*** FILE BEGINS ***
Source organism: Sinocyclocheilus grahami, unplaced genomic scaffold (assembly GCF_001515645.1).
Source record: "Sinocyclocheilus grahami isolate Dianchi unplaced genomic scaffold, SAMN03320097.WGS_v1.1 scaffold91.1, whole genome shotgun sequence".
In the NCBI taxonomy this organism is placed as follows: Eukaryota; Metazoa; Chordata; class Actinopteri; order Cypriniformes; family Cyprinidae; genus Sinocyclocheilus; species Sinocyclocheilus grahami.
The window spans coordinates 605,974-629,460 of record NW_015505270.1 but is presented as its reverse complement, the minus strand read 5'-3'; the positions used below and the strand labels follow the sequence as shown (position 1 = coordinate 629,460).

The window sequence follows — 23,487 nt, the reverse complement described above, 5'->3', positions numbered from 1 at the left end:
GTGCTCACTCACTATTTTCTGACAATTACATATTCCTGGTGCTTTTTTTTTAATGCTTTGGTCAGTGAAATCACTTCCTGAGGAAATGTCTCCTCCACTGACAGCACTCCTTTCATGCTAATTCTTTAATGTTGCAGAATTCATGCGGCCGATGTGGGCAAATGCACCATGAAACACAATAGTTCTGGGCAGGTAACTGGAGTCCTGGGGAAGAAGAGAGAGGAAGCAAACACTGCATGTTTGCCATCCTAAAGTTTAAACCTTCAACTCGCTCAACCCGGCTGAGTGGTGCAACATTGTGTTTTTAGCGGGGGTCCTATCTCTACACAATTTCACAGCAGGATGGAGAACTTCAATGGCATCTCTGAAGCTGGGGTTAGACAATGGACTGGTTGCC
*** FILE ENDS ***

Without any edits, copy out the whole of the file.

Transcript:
Source organism: Sinocyclocheilus grahami, unplaced genomic scaffold (assembly GCF_001515645.1).
Source record: "Sinocyclocheilus grahami isolate Dianchi unplaced genomic scaffold, SAMN03320097.WGS_v1.1 scaffold91.1, whole genome shotgun sequence".
In the NCBI taxonomy this organism is placed as follows: Eukaryota; Metazoa; Chordata; class Actinopteri; order Cypriniformes; family Cyprinidae; genus Sinocyclocheilus; species Sinocyclocheilus grahami.
The window spans coordinates 605,974-629,460 of record NW_015505270.1 but is presented as its reverse complement, the minus strand read 5'-3'; the positions used below and the strand labels follow the sequence as shown (position 1 = coordinate 629,460).

The window sequence follows — 23,487 nt, the reverse complement described above, 5'->3', positions numbered from 1 at the left end:
GTGCTCACTCACTATTTTCTGACAATTACATATTCCTGGTGCTTTTTTTTTAATGCTTTGGTCAGTGAAATCACTTCCTGAGGAAATGTCTCCTCCACTGACAGCACTCCTTTCATGCTAATTCTTTAATGTTGCAGAATTCATGCGGCCGATGTGGGCAAATGCACCATGAAACACAATAGTTCTGGGCAGGTAACTGGAGTCCTGGGGAAGAAGAGAGAGGAAGCAAACACTGCATGTTTGCCATCCTAAAGTTTAAACCTTCAACTCGCTCAACCCGGCTGAGTGGTGCAACATTGTGTTTTTAGCGGGGGTCCTATCTCTACACAATTTCACAGCAGGATGGAGAACTTCAATGGCATCTCTGAAGCTGGGGTTAGACAATGGACTGGTTGCC